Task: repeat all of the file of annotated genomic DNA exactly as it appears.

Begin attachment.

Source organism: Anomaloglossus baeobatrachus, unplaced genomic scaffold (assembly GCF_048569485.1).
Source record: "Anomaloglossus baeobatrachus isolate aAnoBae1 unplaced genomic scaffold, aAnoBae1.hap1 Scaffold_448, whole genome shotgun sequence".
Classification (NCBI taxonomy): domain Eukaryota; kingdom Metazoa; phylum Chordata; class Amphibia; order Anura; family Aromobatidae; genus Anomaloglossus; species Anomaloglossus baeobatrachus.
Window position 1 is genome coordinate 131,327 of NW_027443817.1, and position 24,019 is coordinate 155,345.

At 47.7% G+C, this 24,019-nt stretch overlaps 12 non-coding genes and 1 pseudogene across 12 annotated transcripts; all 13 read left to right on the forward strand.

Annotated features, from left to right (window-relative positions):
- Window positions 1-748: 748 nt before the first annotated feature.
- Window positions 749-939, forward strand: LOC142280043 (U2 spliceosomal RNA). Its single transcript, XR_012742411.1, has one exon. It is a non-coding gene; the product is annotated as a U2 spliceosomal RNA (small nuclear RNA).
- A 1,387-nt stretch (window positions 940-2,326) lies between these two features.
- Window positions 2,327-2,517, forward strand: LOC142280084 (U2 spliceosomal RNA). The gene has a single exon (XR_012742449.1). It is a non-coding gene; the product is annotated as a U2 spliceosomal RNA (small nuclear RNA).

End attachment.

Source organism: Anomaloglossus baeobatrachus, unplaced genomic scaffold (assembly GCF_048569485.1).
Source record: "Anomaloglossus baeobatrachus isolate aAnoBae1 unplaced genomic scaffold, aAnoBae1.hap1 Scaffold_448, whole genome shotgun sequence".
Classification (NCBI taxonomy): domain Eukaryota; kingdom Metazoa; phylum Chordata; class Amphibia; order Anura; family Aromobatidae; genus Anomaloglossus; species Anomaloglossus baeobatrachus.
Window position 1 is genome coordinate 131,327 of NW_027443817.1, and position 24,019 is coordinate 155,345.

At 47.7% G+C, this 24,019-nt stretch overlaps 12 non-coding genes and 1 pseudogene across 12 annotated transcripts; all 13 read left to right on the forward strand.

Annotated features, from left to right (window-relative positions):
- Window positions 1-748: 748 nt before the first annotated feature.
- Window positions 749-939, forward strand: LOC142280043 (U2 spliceosomal RNA). Its single transcript, XR_012742411.1, has one exon. It is a non-coding gene; the product is annotated as a U2 spliceosomal RNA (small nuclear RNA).
- A 1,387-nt stretch (window positions 940-2,326) lies between these two features.
- Window positions 2,327-2,517, forward strand: LOC142280084 (U2 spliceosomal RNA). The gene has a single exon (XR_012742449.1). It is a non-coding gene; the product is annotated as a U2 spliceosomal RNA (small nuclear RNA).